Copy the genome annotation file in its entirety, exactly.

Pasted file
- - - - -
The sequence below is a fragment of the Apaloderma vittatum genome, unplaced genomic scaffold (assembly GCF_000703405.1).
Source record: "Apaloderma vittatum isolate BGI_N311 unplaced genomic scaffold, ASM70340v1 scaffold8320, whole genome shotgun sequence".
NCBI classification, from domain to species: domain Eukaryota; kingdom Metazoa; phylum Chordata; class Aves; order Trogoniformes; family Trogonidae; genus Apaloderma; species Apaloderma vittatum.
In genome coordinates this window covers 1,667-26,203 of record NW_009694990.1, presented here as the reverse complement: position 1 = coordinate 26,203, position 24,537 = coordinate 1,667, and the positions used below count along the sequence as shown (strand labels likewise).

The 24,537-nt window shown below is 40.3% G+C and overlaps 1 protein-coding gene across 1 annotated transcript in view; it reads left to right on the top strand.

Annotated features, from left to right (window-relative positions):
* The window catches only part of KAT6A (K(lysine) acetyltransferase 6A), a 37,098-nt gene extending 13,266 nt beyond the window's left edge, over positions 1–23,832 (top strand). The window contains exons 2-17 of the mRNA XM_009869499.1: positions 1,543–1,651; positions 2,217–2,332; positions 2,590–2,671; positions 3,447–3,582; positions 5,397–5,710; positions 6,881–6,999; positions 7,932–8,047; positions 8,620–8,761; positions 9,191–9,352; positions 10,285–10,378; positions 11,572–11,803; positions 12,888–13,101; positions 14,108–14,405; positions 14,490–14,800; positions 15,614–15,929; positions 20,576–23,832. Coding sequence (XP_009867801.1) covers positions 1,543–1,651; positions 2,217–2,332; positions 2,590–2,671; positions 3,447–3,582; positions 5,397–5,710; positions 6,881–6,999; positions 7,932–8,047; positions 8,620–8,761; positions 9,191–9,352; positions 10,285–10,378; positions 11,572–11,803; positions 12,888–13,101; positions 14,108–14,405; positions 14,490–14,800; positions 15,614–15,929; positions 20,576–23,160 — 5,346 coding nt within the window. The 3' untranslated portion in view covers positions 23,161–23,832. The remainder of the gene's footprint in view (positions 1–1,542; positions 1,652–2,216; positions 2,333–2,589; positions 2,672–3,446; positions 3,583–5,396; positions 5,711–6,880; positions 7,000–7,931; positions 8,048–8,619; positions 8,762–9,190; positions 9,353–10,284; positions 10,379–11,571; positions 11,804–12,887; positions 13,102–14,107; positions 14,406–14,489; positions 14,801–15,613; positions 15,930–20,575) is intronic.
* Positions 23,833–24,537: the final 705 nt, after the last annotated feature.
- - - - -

The sequence below is a fragment of the Apaloderma vittatum genome, unplaced genomic scaffold (assembly GCF_000703405.1).
Source record: "Apaloderma vittatum isolate BGI_N311 unplaced genomic scaffold, ASM70340v1 scaffold8320, whole genome shotgun sequence".
NCBI classification, from domain to species: domain Eukaryota; kingdom Metazoa; phylum Chordata; class Aves; order Trogoniformes; family Trogonidae; genus Apaloderma; species Apaloderma vittatum.
In genome coordinates this window covers 1,667-26,203 of record NW_009694990.1, presented here as the reverse complement: position 1 = coordinate 26,203, position 24,537 = coordinate 1,667, and the positions used below count along the sequence as shown (strand labels likewise).

The 24,537-nt window shown below is 40.3% G+C and overlaps 1 protein-coding gene across 1 annotated transcript in view; it reads left to right on the top strand.

Annotated features, from left to right (window-relative positions):
* The window catches only part of KAT6A (K(lysine) acetyltransferase 6A), a 37,098-nt gene extending 13,266 nt beyond the window's left edge, over positions 1–23,832 (top strand). The window contains exons 2-17 of the mRNA XM_009869499.1: positions 1,543–1,651; positions 2,217–2,332; positions 2,590–2,671; positions 3,447–3,582; positions 5,397–5,710; positions 6,881–6,999; positions 7,932–8,047; positions 8,620–8,761; positions 9,191–9,352; positions 10,285–10,378; positions 11,572–11,803; positions 12,888–13,101; positions 14,108–14,405; positions 14,490–14,800; positions 15,614–15,929; positions 20,576–23,832. Coding sequence (XP_009867801.1) covers positions 1,543–1,651; positions 2,217–2,332; positions 2,590–2,671; positions 3,447–3,582; positions 5,397–5,710; positions 6,881–6,999; positions 7,932–8,047; positions 8,620–8,761; positions 9,191–9,352; positions 10,285–10,378; positions 11,572–11,803; positions 12,888–13,101; positions 14,108–14,405; positions 14,490–14,800; positions 15,614–15,929; positions 20,576–23,160 — 5,346 coding nt within the window. The 3' untranslated portion in view covers positions 23,161–23,832. The remainder of the gene's footprint in view (positions 1–1,542; positions 1,652–2,216; positions 2,333–2,589; positions 2,672–3,446; positions 3,583–5,396; positions 5,711–6,880; positions 7,000–7,931; positions 8,048–8,619; positions 8,762–9,190; positions 9,353–10,284; positions 10,379–11,571; positions 11,804–12,887; positions 13,102–14,107; positions 14,406–14,489; positions 14,801–15,613; positions 15,930–20,575) is intronic.
* Positions 23,833–24,537: the final 705 nt, after the last annotated feature.